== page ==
While harvesting Feijoas back in May I came across a rather large and magnificent stick insect. It was blending in with its environment so well I only saw it when it moved – only inches away from the fruit I was about to pick!
Its body was around 100mm long, so add the legs to that and it was quite an impressive sight.
Having been disturbed, it moved around the bush with relative ease, stopping now and then to chew on a leaf or park up in a sunny spot for a bit, slowly waving its front legs in the air.
Amongst other things, an ID confirmation on iNaturalist makes me feel pretty confident that this is a ‘Prickly Stick Insect’ – Acanthoxyla prasina, a contender for the New Zealand Bug of the Year in 2023.
iNaturalist.nz: Observations of Acanthoxyla prasina
Wikipedia: Information on Acanthoxyla prasina
Radio New Zealand (Critter of the Week): Prickly Stick Insect
Some interesting info from the Bug of the Year website:
‘There are over 3000 species of stick insects around the world, with around 20 of those calling Aotearoa home. Stick insects are renowned as masters of camouflage, and their crypticity and resemblance to twigs/leaves is well documented. Most stick insect species live in trees and shrubs, feeding on the leaves. One alpine species has been also found on tussock.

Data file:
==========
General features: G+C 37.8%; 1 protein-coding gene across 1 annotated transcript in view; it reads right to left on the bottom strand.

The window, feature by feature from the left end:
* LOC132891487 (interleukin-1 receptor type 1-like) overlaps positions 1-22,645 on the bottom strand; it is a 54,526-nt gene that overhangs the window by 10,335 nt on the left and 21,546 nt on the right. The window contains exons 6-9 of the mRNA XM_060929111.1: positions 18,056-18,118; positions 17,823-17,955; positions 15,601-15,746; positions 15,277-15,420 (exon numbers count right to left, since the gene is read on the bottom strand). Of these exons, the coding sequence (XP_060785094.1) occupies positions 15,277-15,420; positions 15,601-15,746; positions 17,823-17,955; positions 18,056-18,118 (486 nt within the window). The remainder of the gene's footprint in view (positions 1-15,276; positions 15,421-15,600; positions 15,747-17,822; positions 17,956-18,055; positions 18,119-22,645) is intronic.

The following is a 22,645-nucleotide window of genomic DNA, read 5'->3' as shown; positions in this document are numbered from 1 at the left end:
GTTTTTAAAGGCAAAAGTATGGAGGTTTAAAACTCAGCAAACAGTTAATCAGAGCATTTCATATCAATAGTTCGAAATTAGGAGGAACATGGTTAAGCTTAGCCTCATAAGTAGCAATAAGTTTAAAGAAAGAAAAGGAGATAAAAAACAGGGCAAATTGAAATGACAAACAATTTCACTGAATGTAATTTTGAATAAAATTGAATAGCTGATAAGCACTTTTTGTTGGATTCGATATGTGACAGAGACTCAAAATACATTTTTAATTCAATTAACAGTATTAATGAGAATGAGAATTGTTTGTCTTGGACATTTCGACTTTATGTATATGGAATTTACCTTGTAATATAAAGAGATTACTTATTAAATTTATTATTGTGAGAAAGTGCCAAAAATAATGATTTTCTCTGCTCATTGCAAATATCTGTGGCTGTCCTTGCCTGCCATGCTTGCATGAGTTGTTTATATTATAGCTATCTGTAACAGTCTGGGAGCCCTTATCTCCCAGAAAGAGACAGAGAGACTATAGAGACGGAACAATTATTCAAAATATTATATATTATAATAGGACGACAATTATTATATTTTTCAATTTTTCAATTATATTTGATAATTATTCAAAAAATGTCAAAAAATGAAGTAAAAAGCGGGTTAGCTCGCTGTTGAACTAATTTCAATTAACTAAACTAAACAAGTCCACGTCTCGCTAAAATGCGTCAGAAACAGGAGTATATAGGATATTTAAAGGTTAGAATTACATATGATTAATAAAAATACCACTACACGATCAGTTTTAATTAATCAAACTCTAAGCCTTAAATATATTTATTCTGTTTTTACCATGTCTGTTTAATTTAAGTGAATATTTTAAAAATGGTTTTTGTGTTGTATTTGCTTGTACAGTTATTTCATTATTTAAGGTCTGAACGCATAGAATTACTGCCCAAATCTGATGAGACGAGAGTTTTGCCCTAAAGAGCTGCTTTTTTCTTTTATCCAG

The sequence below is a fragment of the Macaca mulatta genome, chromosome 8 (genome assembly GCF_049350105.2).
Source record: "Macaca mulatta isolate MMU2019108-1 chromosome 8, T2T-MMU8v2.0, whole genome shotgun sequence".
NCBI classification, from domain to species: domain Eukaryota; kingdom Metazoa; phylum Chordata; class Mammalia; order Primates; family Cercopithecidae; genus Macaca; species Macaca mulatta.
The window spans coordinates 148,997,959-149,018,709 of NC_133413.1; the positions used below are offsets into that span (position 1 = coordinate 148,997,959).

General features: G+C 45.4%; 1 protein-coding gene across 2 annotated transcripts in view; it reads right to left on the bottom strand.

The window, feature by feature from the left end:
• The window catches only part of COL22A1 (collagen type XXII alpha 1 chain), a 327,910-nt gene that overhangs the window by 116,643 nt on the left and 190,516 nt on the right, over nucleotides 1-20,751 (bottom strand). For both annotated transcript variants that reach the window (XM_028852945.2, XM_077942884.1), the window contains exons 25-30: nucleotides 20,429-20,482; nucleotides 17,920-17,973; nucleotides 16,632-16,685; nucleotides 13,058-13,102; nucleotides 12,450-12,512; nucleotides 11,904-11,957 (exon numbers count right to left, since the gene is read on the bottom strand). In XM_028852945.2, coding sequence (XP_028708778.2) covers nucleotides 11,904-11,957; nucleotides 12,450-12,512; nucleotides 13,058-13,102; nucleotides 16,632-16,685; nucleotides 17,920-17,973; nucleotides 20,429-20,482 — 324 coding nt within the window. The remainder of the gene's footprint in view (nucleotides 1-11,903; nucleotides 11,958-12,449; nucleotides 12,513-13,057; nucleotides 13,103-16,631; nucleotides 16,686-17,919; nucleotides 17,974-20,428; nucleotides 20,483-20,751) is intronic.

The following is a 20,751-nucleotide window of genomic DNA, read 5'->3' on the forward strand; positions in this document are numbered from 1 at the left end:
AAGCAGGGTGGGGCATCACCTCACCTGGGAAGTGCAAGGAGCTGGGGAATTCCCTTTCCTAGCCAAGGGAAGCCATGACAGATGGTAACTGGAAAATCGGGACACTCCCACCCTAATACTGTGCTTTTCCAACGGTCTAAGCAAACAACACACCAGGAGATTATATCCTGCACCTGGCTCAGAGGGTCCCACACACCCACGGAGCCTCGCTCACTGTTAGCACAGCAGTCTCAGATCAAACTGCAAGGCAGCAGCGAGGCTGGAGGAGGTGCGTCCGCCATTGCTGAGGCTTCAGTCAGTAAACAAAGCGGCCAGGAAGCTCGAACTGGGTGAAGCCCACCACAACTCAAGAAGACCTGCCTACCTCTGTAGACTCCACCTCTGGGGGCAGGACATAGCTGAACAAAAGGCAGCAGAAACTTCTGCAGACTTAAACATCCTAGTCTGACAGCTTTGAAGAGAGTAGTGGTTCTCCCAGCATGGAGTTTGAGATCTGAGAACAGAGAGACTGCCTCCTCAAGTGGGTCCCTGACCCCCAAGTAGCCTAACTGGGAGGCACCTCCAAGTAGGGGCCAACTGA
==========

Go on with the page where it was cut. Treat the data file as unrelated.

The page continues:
Stick insects remain still during the day, using their appearance and behaviour to appear cryptic. They are active at night, moving around to search for food and mates.
Prickly stick insect exists in green and brown morphs, with a range of black tipped spines along their body. They are fairly large insects, measuring between 8 cm to 10 cm in length. In this species, there are only females! Females reproduce by mechanism know as obligate parthenogenesis, a mode of asexual reproduction. Eggs hatch in Spring and Summer, and nymphs go through several moults to get to adulthood.
Interestingly, this genus of stick insects was accidentally introduced in England in the early 1900’s. A population has now established and is thriving in Cornwall and Devon.’
More New Zealand Nature Videos:
Videos from Kaikōura, New Zealand:
- Ōhau Point Fur Seal Colony – Kaikōura
- Seals at the Otumatu Wildlife Reserve – Kaikōura
- Hapuku Beach at Dusk – Kaikōura